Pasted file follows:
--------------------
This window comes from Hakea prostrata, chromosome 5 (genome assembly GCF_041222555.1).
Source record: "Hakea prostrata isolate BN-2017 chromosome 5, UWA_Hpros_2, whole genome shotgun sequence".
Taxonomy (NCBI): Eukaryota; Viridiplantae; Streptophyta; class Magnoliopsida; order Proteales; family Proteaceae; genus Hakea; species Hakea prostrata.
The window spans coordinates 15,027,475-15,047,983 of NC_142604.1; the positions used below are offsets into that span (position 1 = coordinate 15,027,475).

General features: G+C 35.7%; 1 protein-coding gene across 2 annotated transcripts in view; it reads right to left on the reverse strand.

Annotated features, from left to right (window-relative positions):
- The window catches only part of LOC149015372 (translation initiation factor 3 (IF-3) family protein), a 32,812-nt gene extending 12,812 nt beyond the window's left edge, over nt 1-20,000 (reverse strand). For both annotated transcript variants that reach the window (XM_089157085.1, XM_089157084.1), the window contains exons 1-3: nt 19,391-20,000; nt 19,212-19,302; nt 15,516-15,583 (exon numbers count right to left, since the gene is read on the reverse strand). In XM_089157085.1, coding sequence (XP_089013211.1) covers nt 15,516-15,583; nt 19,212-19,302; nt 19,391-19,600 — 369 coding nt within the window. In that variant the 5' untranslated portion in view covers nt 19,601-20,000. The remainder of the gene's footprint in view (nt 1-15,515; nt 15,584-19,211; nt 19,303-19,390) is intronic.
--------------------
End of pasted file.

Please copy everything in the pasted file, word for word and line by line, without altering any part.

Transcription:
This window comes from Hakea prostrata, chromosome 5 (genome assembly GCF_041222555.1).
Source record: "Hakea prostrata isolate BN-2017 chromosome 5, UWA_Hpros_2, whole genome shotgun sequence".
Taxonomy (NCBI): Eukaryota; Viridiplantae; Streptophyta; class Magnoliopsida; order Proteales; family Proteaceae; genus Hakea; species Hakea prostrata.
The window spans coordinates 15,027,475-15,047,983 of NC_142604.1; the positions used below are offsets into that span (position 1 = coordinate 15,027,475).

General features: G+C 35.7%; 1 protein-coding gene across 2 annotated transcripts in view; it reads right to left on the reverse strand.

Annotated features, from left to right (window-relative positions):
- The window catches only part of LOC149015372 (translation initiation factor 3 (IF-3) family protein), a 32,812-nt gene extending 12,812 nt beyond the window's left edge, over nt 1-20,000 (reverse strand). For both annotated transcript variants that reach the window (XM_089157085.1, XM_089157084.1), the window contains exons 1-3: nt 19,391-20,000; nt 19,212-19,302; nt 15,516-15,583 (exon numbers count right to left, since the gene is read on the reverse strand). In XM_089157085.1, coding sequence (XP_089013211.1) covers nt 15,516-15,583; nt 19,212-19,302; nt 19,391-19,600 — 369 coding nt within the window. In that variant the 5' untranslated portion in view covers nt 19,601-20,000. The remainder of the gene's footprint in view (nt 1-15,515; nt 15,584-19,211; nt 19,303-19,390) is intronic.